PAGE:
Eliminating the uncertainty
Data center owners and managers must be able to accurately predict performance of data centers to justify any future financial decisions. This is where predictive modelling comes in.
While organizations can measure how data centers are performing based on factors such as ambient temperature, data center design, cooling, and so on, predictive modelling is more concerned with how data centers ‘should’ be performing. By modelling data center performance based on these variables, organizations can understand how current performance stands in relation to the goals of their business and what they need to do to gain the most from their investment. Organizations can also predict the performance of data centers while they are still on the drawing board and say with certainty how much it will cost the business to operate, before they have allocated budget or committed to any construction.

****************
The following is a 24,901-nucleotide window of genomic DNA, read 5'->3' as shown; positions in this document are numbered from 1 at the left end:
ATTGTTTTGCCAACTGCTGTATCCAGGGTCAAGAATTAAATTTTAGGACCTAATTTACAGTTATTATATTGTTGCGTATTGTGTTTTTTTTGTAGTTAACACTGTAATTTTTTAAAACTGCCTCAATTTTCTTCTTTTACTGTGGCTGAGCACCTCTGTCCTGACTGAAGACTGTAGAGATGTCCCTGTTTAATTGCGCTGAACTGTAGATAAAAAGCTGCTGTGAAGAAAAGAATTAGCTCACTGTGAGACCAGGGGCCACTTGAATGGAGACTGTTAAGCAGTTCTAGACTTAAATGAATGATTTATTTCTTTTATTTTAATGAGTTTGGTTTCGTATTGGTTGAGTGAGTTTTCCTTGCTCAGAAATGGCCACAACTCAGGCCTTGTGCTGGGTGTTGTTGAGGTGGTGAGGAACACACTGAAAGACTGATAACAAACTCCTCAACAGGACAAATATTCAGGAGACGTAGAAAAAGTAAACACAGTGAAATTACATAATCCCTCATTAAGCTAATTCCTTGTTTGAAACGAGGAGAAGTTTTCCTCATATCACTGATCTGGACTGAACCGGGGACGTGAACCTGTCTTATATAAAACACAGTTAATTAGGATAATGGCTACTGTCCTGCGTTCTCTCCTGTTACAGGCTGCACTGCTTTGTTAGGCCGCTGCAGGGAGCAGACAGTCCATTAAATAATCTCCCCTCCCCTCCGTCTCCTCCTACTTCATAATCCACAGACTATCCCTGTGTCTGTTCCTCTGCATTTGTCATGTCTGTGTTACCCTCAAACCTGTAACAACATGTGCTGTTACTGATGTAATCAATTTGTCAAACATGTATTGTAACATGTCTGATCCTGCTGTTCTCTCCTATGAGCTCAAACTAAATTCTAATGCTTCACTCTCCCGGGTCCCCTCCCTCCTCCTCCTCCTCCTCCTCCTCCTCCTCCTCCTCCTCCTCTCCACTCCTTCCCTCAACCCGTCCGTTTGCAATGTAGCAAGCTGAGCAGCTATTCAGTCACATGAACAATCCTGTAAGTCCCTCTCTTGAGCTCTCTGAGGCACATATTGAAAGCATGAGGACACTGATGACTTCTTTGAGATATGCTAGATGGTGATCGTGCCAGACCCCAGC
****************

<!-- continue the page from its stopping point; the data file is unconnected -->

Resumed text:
To get long-term value out of IT investments, businesses need to optimize all aspects of the data center estate. By understanding how the full architecture operates, data center owners and operators can predict the actual cost of IT decisions and eliminate uncertainty in the process.
The data center of the future
With the right tools organizations can identify where further energy savings can be made, predict performance based on real data, and understand the real costs of delivering a service.
Real understanding of TCO cannot be achieved by reactive methods. Organizations need to take proactive steps toward understanding the cost of operating their data centers and how this relates to TCO.
As the commoditization of IT continues and the data center market inevitably follows the same path, the ones that survive will be the ones that understand how their investment decisions will impact on the wider business and which ones will come to fruition to bring them success in the future.